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I want this logic to be written in more elegant and compact way, and it seems to me that I'm missing something:

if value < min_rate
  min_rate
elsif value > max_rate
  max_rate
else
  value
end
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3  
This tells the reader exactly what happens and how it happens. I'd prefer this way. –  nurettin Nov 9 '12 at 15:07
    
I agree with you. –  Nick Shebanov Nov 9 '12 at 18:25
3  
Stack Exchange's "codereview" site is the new hotness for this sort of question. –  the Tin Man Nov 13 '12 at 0:11

8 Answers 8

up vote 3 down vote accepted

Here's something completely different:

[min_rate, value, max_rate].sort[1]
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Too complex, but classy :) –  Nick Shebanov Nov 10 '12 at 10:58
    
Looks simple to me, or do you mean computationally expensive? Sorting a 3-element array which will likely be already sorted or at worst requires one swap is not going to be a significant performance issue in a typical use case. Unless you are doing this in a big loop. –  Mark Thomas Nov 10 '12 at 18:29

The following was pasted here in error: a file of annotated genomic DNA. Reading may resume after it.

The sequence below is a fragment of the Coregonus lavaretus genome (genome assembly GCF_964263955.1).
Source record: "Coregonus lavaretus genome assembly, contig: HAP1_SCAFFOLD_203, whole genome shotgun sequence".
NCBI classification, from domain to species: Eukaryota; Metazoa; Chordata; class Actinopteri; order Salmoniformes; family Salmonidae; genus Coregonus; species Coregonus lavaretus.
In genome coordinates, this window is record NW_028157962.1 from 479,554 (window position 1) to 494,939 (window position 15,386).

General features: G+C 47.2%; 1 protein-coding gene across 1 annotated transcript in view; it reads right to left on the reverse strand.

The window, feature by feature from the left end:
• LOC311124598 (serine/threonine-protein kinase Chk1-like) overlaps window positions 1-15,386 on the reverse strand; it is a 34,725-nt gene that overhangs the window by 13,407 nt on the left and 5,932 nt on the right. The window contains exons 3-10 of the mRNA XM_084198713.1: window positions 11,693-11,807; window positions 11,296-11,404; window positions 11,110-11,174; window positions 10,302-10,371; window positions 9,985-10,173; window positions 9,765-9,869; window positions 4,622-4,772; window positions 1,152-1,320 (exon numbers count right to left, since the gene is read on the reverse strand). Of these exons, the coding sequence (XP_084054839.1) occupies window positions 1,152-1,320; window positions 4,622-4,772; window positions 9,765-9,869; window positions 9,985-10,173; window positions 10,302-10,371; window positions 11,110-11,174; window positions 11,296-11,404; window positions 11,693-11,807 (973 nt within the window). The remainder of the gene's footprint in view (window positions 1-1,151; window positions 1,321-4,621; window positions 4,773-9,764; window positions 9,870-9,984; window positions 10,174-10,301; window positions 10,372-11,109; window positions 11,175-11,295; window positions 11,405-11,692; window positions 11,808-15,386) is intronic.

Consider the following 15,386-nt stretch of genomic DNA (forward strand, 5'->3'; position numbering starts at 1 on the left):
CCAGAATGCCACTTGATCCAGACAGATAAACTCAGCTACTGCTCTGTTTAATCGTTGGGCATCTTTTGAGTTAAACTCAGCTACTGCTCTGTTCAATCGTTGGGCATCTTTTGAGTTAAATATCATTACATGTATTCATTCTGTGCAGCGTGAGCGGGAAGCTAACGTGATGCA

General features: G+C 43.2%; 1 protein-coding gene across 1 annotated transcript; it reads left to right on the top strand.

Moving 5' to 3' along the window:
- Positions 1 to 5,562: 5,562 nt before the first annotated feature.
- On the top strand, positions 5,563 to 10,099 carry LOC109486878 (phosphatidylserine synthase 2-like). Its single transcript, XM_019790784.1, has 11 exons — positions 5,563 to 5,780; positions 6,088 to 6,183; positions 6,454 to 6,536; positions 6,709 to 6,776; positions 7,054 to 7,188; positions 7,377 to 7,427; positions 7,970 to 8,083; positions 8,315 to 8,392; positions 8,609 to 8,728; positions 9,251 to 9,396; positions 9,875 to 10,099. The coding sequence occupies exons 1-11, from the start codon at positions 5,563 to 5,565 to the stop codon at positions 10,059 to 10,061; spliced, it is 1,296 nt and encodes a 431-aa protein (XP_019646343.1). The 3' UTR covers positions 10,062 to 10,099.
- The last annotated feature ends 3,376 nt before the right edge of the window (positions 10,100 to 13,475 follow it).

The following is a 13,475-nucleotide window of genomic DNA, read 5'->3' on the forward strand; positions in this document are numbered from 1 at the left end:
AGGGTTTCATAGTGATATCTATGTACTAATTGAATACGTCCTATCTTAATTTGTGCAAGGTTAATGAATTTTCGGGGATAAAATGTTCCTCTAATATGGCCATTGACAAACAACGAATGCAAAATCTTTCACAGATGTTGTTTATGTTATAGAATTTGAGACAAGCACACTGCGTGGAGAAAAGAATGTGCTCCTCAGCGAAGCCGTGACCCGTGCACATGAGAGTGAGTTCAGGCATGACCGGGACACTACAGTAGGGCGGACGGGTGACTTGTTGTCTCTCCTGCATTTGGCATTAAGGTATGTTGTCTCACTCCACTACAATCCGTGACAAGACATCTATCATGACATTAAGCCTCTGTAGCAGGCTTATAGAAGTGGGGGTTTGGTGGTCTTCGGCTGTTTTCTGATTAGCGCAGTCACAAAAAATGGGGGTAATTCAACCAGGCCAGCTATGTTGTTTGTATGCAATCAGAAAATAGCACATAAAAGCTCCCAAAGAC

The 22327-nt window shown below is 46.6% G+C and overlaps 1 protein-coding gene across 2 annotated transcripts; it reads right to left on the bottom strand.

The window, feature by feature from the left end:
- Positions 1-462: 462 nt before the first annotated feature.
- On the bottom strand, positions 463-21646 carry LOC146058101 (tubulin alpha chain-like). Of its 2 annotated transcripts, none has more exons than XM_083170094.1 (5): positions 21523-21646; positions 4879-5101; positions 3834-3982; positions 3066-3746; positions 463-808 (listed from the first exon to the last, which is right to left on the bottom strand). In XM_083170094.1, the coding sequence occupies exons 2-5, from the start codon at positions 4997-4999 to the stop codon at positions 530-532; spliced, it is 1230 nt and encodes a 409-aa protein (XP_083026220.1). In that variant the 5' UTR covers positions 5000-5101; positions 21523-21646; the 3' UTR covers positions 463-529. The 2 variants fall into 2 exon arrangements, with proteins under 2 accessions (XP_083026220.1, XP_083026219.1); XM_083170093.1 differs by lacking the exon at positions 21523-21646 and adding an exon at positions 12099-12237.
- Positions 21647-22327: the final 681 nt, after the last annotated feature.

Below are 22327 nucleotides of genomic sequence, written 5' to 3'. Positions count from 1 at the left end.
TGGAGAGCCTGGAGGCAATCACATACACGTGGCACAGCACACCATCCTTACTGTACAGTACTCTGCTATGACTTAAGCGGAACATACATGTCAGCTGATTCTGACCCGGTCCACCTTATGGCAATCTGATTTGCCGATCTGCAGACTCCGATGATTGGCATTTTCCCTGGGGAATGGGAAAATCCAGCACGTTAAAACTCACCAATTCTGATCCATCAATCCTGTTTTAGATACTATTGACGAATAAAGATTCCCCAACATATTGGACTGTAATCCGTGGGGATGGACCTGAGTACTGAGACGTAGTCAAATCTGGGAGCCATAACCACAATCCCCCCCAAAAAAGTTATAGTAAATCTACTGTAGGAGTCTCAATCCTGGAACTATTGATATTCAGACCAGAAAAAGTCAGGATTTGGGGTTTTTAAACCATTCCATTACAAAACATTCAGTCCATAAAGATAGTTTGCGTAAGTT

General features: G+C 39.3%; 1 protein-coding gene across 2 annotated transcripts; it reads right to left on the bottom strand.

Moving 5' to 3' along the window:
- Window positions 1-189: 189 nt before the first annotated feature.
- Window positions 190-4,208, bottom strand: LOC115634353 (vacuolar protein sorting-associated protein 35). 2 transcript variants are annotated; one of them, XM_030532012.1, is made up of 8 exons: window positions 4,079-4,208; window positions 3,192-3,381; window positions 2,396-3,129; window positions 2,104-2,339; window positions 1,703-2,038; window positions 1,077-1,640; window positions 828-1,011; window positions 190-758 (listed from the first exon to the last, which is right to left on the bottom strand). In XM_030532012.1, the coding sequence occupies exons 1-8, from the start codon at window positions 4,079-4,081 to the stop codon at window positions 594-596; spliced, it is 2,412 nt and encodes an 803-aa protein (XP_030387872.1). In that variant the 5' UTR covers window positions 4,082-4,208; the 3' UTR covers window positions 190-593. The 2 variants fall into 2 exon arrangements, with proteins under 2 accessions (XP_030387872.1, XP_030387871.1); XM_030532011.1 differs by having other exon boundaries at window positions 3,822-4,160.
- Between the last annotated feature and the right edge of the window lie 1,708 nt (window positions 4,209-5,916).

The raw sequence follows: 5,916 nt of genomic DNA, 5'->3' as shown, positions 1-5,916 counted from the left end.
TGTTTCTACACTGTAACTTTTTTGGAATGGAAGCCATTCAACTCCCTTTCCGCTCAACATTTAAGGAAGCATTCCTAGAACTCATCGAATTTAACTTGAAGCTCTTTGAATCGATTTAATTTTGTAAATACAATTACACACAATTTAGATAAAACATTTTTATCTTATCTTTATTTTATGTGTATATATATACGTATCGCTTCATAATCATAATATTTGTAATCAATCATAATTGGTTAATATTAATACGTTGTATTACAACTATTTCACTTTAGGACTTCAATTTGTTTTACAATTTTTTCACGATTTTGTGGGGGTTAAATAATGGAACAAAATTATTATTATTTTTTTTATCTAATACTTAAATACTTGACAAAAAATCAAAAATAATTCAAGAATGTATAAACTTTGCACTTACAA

Yes, it's a part of a big loop, so computions can become a problem –  Nick Shebanov Nov 11 '12 at 12:48
    
In my benchmark, it takes a loop size of 2000000 before it makes a difference of one second. –  Mark Thomas Nov 11 '12 at 19:28
2  
If I encountered this in real code, I would find the author and slap him for excessive cleverness, then refactor it. The cognitive load of understanding what this snippet does (figuring out how the sort interacts with various possibilities and convincing oneself that the middle value will be the original value or the appropriate bound) is way too high for the inherent complexity of the decision. If it was factored into a well-named small method it might be acceptable, but as a simple guard computation in the middle of a loop it is smelly. It is, however a clever bit of code golf. –  dbenhur Nov 13 '12 at 21:59

For me this looks more readable and easily understandable. Hope you like it.

def some_method    
  return min_rate if value < min_rate
  return max_rate if value > max_rate

  value
end
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It's also a great way of solving this problem, but it badly explains what's happening in code –  Nick Shebanov Nov 10 '12 at 11:04
    
@NickShebanov I don't think so it badly explains the code. If there are lots of iffing in your code then you have to divide your code into small methods and make each method for condition checking. Iffing adds more complexity in the code and becomes not easily readable and understandable. –  Santosh Nov 10 '12 at 15:33

max(min(value, max_rate), min_rate). This hides the if-branching ("iffing"?) inside min and max, respectively.

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1  
This looks good, but there is no max/min methods in global scope by default. –  Nick Shebanov Nov 9 '12 at 14:38